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The story behind how this session came to be is almost as exciting as the recording itself. Baltimore’s Left Bank Jazz Society was formed in 1964 by a group devoted to promoting and preserving jazz in the city. Soon the organization was hosting weekly concerts featuring outstanding local, national, and international jazz performers. In the mid-eighties noted jazz producer Joel Dorn began to follow-up on rumours that these Sunday afternoon concerts had been taped. Well, the rumours were true! Mr. Dorn spent the next 14 years trying to secure the rights to this bonanza. Stan Getz: “Live” At The Left Bank is the first of many historic sessions Mr. Dorn’s new Label M will release over the next three or four years. “Live” At The Left Bank was recorded with amazing clarity by Vernon Welsh on a home tape recorder at the Famous Ballroom, May 20, 1975. It preserves for all time what the lyrical tenor saxophonist sounded like performing at a “typical” one-nighter. Listeners who know Getz only from his Girl From Ipanema days will be surprised to hear that Stan could not only play ballads that would break your heart, but he could also wail with the best. Check out Invitation and Fiesta for the proof. Mr. Dorn states in his liner notes, “Stan Getz is the baddest white guy to ever play the saxophone.” I couldn’t agree with him more. ####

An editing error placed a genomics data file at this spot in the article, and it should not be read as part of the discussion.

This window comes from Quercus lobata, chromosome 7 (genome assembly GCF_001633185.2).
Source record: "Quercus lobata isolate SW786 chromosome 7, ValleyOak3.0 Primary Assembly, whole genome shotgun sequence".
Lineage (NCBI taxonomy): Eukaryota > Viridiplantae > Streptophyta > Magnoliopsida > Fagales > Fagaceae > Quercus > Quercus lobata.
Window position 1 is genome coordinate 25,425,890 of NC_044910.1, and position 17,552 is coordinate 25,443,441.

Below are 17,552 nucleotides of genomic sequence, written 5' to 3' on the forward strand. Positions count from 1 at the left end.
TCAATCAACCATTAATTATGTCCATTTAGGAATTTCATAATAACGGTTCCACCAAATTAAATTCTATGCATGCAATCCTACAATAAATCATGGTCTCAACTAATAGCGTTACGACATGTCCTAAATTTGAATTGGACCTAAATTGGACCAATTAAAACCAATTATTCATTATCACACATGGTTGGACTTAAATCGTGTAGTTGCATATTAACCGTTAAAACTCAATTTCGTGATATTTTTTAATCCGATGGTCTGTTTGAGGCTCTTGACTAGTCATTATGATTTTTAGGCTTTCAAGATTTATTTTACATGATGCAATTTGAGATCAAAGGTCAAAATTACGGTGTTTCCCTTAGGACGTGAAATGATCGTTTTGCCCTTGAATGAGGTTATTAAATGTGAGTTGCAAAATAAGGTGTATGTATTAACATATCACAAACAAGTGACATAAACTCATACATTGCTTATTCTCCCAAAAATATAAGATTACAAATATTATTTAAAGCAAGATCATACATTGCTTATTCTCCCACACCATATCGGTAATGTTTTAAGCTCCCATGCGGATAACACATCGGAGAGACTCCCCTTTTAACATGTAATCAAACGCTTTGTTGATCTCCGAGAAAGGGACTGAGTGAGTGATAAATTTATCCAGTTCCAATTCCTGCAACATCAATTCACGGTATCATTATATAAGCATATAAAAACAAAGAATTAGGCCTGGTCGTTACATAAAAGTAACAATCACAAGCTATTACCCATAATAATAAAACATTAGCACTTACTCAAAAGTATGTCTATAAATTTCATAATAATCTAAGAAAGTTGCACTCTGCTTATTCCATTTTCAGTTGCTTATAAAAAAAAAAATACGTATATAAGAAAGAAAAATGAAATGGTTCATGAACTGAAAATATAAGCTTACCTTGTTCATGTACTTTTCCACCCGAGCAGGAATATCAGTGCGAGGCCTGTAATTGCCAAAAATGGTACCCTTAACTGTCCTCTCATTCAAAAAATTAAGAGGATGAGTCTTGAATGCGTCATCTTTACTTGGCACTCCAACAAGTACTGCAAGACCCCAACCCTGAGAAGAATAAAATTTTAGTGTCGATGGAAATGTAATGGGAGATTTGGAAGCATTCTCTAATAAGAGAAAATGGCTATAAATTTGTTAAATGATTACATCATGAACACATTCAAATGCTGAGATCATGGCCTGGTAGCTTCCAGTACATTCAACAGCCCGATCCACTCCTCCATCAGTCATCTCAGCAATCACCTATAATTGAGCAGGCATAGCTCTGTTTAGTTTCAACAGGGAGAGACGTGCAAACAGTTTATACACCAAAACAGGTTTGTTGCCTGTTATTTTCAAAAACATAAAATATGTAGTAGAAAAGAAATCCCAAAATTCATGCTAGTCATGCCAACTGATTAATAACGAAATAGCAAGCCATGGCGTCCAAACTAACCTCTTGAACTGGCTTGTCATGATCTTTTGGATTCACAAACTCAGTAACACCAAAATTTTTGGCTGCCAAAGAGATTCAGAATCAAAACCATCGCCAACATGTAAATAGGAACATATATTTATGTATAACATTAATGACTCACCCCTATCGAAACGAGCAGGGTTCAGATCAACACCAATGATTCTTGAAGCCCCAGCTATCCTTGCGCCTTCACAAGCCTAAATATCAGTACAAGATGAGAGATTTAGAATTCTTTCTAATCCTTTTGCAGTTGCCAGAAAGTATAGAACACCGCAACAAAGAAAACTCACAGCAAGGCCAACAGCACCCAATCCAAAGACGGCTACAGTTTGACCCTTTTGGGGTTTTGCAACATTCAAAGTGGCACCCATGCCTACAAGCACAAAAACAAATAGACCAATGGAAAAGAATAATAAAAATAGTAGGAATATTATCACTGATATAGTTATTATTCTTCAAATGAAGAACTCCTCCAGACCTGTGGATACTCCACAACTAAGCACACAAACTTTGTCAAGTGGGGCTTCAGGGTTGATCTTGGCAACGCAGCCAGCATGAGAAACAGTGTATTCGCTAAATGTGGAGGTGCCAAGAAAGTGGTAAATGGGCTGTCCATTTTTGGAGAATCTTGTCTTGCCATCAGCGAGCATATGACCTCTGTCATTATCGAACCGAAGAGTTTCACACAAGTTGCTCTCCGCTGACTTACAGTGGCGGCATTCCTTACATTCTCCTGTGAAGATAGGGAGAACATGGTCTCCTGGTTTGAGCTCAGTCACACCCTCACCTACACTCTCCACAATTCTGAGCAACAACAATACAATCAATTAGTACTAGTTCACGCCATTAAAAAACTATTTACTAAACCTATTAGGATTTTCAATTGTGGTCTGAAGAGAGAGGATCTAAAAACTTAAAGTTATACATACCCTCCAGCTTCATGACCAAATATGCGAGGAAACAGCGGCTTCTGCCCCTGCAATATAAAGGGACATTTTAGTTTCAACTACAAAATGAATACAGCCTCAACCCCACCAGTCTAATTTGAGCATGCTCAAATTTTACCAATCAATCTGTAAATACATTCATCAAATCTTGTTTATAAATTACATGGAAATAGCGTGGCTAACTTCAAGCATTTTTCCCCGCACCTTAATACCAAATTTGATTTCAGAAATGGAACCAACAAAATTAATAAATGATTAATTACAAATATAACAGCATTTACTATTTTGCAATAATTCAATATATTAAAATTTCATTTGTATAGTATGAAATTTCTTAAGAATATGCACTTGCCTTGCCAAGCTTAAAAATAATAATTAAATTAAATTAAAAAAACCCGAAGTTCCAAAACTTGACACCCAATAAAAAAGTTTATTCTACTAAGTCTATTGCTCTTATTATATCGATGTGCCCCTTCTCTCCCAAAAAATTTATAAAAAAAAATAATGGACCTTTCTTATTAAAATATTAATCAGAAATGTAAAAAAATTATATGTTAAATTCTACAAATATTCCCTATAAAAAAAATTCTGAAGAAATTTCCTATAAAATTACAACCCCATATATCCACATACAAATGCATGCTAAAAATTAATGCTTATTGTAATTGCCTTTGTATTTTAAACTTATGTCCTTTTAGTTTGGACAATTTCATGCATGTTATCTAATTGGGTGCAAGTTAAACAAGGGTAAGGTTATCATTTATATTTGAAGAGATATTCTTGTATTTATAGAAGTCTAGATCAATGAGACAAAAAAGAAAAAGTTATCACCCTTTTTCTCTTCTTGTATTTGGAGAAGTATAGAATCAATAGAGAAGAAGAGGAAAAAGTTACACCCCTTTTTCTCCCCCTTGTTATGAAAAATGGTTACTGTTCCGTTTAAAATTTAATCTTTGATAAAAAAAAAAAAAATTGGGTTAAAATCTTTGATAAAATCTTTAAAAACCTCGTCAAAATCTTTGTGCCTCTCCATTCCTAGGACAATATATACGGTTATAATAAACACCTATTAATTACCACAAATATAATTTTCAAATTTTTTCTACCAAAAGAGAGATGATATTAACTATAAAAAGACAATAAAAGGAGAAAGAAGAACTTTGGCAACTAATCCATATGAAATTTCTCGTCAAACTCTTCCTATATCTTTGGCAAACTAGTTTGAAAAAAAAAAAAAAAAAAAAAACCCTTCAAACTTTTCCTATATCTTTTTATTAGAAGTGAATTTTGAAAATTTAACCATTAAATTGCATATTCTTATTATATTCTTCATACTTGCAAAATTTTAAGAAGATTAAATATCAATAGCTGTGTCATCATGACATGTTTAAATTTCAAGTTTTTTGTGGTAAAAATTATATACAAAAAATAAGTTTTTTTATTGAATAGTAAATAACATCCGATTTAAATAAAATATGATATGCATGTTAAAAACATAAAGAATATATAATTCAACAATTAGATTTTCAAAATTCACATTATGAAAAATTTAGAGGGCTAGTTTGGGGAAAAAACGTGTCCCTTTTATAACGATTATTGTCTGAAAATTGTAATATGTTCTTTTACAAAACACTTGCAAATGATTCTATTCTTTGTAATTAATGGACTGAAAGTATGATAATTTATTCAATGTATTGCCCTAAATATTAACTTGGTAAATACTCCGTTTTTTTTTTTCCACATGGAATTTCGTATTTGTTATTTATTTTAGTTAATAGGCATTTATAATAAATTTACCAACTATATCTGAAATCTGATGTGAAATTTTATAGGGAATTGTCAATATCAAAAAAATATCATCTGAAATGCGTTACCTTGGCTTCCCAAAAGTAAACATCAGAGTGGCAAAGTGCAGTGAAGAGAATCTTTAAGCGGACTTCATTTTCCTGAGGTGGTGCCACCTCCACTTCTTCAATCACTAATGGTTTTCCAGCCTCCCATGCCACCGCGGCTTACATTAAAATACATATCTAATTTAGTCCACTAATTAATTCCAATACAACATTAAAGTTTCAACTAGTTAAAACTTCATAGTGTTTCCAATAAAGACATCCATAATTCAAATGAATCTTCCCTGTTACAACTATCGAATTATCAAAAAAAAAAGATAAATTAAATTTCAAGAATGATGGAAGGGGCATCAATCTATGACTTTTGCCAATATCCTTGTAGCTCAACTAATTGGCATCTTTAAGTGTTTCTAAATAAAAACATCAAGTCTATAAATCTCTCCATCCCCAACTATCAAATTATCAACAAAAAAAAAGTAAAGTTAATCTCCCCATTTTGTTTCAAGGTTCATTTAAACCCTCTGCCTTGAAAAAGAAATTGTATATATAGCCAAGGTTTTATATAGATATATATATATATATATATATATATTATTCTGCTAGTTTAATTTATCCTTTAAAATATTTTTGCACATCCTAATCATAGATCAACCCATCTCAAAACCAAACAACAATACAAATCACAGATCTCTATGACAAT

I was first exposed to jazz when I was studying at the University of Puerto Rico. Nearby, I found a little record shop where the music coming from the store (Taller de Jazz Don Pedro) made me stop. I walked down the short stairs and towards the music and learned that the music playing was Clifford Brown and Max Roach
I was first exposed to jazz when I was studying at the University of Puerto Rico. Nearby, I found a little record shop where the music coming from the store (Taller de Jazz Don Pedro) made me stop. I walked down the short stairs and towards the music and learned that the music playing was Clifford Brown and Max Roach. I fell in love with it. I wondered around until the owner (Pedro Soto) asked if I needed help. He then introduced me to John Coltrane, Miles Davis, Gerry Mulligan and the rest is history. I walked out of the store with my first jazz recording: Clifford Brown and Max Roach at Basin Street.